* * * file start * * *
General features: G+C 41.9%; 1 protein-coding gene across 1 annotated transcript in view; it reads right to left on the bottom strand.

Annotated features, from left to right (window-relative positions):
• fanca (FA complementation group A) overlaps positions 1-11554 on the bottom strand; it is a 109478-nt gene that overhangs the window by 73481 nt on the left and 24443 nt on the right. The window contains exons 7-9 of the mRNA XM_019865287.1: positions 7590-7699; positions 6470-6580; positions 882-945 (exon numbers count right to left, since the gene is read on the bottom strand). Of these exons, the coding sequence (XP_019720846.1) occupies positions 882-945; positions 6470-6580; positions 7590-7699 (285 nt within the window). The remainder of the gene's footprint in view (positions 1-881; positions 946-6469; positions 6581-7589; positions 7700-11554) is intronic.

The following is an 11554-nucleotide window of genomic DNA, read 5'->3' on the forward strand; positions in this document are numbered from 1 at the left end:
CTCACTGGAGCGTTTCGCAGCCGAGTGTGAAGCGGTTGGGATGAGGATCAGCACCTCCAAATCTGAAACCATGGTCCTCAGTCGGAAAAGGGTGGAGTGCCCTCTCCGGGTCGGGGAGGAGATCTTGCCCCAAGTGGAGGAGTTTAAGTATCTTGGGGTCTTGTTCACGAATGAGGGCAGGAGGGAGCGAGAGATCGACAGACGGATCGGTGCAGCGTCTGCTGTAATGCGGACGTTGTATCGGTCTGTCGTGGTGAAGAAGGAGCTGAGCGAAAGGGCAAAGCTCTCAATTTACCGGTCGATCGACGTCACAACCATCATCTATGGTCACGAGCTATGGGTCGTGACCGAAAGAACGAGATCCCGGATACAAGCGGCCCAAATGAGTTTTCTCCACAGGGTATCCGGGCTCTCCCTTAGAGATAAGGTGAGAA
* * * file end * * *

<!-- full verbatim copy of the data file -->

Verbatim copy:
General features: G+C 41.9%; 1 protein-coding gene across 1 annotated transcript in view; it reads right to left on the bottom strand.

Annotated features, from left to right (window-relative positions):
• fanca (FA complementation group A) overlaps positions 1-11554 on the bottom strand; it is a 109478-nt gene that overhangs the window by 73481 nt on the left and 24443 nt on the right. The window contains exons 7-9 of the mRNA XM_019865287.1: positions 7590-7699; positions 6470-6580; positions 882-945 (exon numbers count right to left, since the gene is read on the bottom strand). Of these exons, the coding sequence (XP_019720846.1) occupies positions 882-945; positions 6470-6580; positions 7590-7699 (285 nt within the window). The remainder of the gene's footprint in view (positions 1-881; positions 946-6469; positions 6581-7589; positions 7700-11554) is intronic.

The following is an 11554-nucleotide window of genomic DNA, read 5'->3' on the forward strand; positions in this document are numbered from 1 at the left end:
CTCACTGGAGCGTTTCGCAGCCGAGTGTGAAGCGGTTGGGATGAGGATCAGCACCTCCAAATCTGAAACCATGGTCCTCAGTCGGAAAAGGGTGGAGTGCCCTCTCCGGGTCGGGGAGGAGATCTTGCCCCAAGTGGAGGAGTTTAAGTATCTTGGGGTCTTGTTCACGAATGAGGGCAGGAGGGAGCGAGAGATCGACAGACGGATCGGTGCAGCGTCTGCTGTAATGCGGACGTTGTATCGGTCTGTCGTGGTGAAGAAGGAGCTGAGCGAAAGGGCAAAGCTCTCAATTTACCGGTCGATCGACGTCACAACCATCATCTATGGTCACGAGCTATGGGTCGTGACCGAAAGAACGAGATCCCGGATACAAGCGGCCCAAATGAGTTTTCTCCACAGGGTATCCGGGCTCTCCCTTAGAGATAAGGTGAGAA